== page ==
Inflammatory perivascular cuffs are comprised of leucocytes that accumulate in the perivascular space around post-capillary venules before their infiltration into the parenchyma of the central nervous system. Inflammatory perivascular cuffs are commonly found in the central nervous system of patients with multiple sclerosis and in the animal model experimental autoimmune encephalomyelitis. Leucocytes that accumulate in the perivascular space secrete matrix metalloproteinases that aid their transmigration into the neural parenchyma. We described previously that the upstream inducer of matrix metalloproteinase expression, extracellular matrix metalloproteinase inducer (CD147), was elevated in experimental autoimmune encephalomyelitis, and that its inhibition reduced leucocyte entry into the central nervous system. Here we investigated whether the expression of extracellular matrix metalloproteinase inducer varies with the temporal evolution of lesions in murine experimental autoimmune encephalomyelitis, whether it was uniformly upregulated across multiple sclerosis specimens, and whether it was a feature of inflammatory perivascular cuffs in multiple sclerosis lesions. In experimental autoimmune encephalomyelitis, elevation of extracellular matrix metalloproteinase inducer was correlated with the appearance and persistence of clinical signs of disease. In both murine and human samples, extracellular matrix metalloproteinase inducer was detected on endothelium in healthy and disease states but was dramatically increased in and around inflammatory perivascular cuffs on leucocytes, associated with matrix metalloproteinase expression, and on resident cells including microglia. Leucocyte populations that express extracellular matrix metalloproteinase inducer in multiple sclerosis lesions included CD4+ and CD8+ T lymphocytes, B lymphocytes and monocyte/macrophages. The extra-endothelial expression of extracellular matrix metalloproteinase inducer was a marker of the activity of lesions in multiple sclerosis, being present on leucocyte-containing perivascular cuffs but not in inactive lesions. By using a function-blocking antibody, we implicate extracellular matrix metalloproteinase inducer in the adhesion of leucocytes to endothelial cells and determined that its activity was more crucial on leucocytes than on endothelium in leucocyte-endothelial cell engagement in vitro. Extracellular matrix metalloproteinase inducer activity regulated the level of alpha 4 integrin on leucocytes through a mechanism associated with nuclear factor κB signalling. Blocking extracellular matrix metalloproteinase inducer attenuated the transmigration of monocytes and B lymphocytes across a model of the blood-brain barrier in culture. In summary, we describe the prominence of extracellular matrix metalloproteinase inducer in central nervous system inflammatory perivascular cuffs, emphasize its dual role in matrix metalloproteinase induction and leucocyte adhesion, and highlight the elevation of extracellular matrix metalloproteinase inducer as an orchestrator of the infiltration of leucocytes into the central nervous system parenchyma.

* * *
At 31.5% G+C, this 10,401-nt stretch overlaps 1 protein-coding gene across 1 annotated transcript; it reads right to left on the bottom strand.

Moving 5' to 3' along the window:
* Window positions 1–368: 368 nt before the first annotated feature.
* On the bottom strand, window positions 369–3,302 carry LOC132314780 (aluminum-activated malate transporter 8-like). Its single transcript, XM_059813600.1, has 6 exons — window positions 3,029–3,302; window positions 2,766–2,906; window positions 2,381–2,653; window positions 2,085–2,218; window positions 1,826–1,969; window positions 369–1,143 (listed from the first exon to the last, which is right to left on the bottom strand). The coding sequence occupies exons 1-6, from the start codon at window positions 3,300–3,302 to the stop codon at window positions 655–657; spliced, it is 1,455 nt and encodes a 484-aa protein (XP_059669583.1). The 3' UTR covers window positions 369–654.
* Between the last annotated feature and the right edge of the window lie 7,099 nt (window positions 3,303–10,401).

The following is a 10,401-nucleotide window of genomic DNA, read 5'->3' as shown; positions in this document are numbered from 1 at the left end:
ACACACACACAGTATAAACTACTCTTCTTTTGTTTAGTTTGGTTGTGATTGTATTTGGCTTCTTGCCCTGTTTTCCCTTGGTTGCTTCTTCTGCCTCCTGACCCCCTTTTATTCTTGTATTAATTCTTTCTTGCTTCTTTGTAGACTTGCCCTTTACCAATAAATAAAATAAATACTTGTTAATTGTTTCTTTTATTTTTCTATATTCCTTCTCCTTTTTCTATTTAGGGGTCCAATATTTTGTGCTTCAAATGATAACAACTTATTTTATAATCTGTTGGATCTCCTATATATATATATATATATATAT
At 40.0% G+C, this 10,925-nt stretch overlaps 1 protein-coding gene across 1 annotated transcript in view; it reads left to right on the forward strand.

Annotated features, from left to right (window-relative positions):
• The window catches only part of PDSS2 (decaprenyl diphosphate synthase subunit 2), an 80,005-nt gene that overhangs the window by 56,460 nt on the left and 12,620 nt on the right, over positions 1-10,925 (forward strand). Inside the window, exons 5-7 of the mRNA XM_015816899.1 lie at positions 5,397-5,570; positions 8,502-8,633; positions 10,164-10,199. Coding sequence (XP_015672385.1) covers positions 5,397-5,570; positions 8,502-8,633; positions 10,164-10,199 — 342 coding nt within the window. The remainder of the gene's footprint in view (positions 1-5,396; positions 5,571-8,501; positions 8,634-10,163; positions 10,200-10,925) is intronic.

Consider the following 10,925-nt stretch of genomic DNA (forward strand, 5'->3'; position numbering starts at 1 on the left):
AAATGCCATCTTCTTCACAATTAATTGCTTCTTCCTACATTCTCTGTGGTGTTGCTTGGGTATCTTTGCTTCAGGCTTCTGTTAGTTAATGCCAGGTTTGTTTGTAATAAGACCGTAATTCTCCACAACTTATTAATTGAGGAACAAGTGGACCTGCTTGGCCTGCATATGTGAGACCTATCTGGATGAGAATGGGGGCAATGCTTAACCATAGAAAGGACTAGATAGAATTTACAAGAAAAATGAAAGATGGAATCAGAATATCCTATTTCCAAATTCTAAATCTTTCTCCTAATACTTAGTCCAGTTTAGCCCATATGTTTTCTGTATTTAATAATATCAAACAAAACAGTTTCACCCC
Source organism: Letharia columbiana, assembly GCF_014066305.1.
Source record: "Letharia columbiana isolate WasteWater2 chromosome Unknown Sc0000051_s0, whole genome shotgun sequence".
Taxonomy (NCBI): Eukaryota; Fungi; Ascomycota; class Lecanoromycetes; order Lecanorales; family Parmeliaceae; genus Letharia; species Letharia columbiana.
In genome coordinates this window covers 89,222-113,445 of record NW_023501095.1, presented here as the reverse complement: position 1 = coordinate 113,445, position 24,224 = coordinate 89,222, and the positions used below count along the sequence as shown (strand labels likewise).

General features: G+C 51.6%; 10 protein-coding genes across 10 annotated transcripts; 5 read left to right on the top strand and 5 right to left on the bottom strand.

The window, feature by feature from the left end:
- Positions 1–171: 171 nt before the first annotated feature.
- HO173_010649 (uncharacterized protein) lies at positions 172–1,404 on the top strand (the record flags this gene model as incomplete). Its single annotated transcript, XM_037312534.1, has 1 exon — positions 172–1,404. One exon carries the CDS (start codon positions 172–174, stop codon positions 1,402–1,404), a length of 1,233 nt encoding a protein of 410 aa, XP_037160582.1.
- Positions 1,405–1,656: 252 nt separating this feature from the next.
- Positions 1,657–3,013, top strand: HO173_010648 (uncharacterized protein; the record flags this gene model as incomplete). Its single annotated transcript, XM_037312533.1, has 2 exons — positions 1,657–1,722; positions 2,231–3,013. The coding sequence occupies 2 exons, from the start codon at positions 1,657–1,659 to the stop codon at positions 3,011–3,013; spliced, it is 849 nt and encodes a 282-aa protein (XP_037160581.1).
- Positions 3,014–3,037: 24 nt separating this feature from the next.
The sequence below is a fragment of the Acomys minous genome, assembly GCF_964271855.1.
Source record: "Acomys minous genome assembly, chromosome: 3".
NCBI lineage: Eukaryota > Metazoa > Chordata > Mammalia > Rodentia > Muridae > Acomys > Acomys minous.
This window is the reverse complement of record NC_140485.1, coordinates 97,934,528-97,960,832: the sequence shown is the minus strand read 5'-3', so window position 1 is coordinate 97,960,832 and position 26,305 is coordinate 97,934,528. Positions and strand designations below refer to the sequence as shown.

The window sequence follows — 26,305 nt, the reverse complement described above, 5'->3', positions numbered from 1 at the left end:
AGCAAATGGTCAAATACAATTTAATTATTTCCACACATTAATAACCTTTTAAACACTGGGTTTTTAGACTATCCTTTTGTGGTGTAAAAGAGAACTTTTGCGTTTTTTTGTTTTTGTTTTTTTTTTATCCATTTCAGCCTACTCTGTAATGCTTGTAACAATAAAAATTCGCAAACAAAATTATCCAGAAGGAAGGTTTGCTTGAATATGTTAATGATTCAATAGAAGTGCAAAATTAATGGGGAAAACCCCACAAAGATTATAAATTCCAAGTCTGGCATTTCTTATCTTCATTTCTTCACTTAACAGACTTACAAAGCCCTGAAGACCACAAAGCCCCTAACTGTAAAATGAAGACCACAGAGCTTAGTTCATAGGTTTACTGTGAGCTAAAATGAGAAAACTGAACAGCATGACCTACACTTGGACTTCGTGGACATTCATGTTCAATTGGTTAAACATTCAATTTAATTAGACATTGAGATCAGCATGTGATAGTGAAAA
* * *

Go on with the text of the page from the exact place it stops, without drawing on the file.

Keywords: EMMPRIN; metalloproteinases; multiple sclerosis; neuroinflammation; perivascular cuff.